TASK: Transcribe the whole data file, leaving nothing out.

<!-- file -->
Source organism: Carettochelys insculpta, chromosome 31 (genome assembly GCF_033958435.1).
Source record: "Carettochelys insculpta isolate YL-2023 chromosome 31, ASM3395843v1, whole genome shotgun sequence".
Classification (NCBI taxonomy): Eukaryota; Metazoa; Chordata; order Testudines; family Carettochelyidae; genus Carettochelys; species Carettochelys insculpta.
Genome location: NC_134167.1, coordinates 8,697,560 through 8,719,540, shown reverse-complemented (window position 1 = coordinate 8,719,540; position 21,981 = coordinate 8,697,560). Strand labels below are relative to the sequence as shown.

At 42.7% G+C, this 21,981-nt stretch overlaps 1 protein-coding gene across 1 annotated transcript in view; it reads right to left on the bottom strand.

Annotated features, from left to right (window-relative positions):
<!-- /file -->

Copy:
Source organism: Carettochelys insculpta, chromosome 31 (genome assembly GCF_033958435.1).
Source record: "Carettochelys insculpta isolate YL-2023 chromosome 31, ASM3395843v1, whole genome shotgun sequence".
Classification (NCBI taxonomy): Eukaryota; Metazoa; Chordata; order Testudines; family Carettochelyidae; genus Carettochelys; species Carettochelys insculpta.
Genome location: NC_134167.1, coordinates 8,697,560 through 8,719,540, shown reverse-complemented (window position 1 = coordinate 8,719,540; position 21,981 = coordinate 8,697,560). Strand labels below are relative to the sequence as shown.

At 42.7% G+C, this 21,981-nt stretch overlaps 1 protein-coding gene across 1 annotated transcript in view; it reads right to left on the bottom strand.

Annotated features, from left to right (window-relative positions):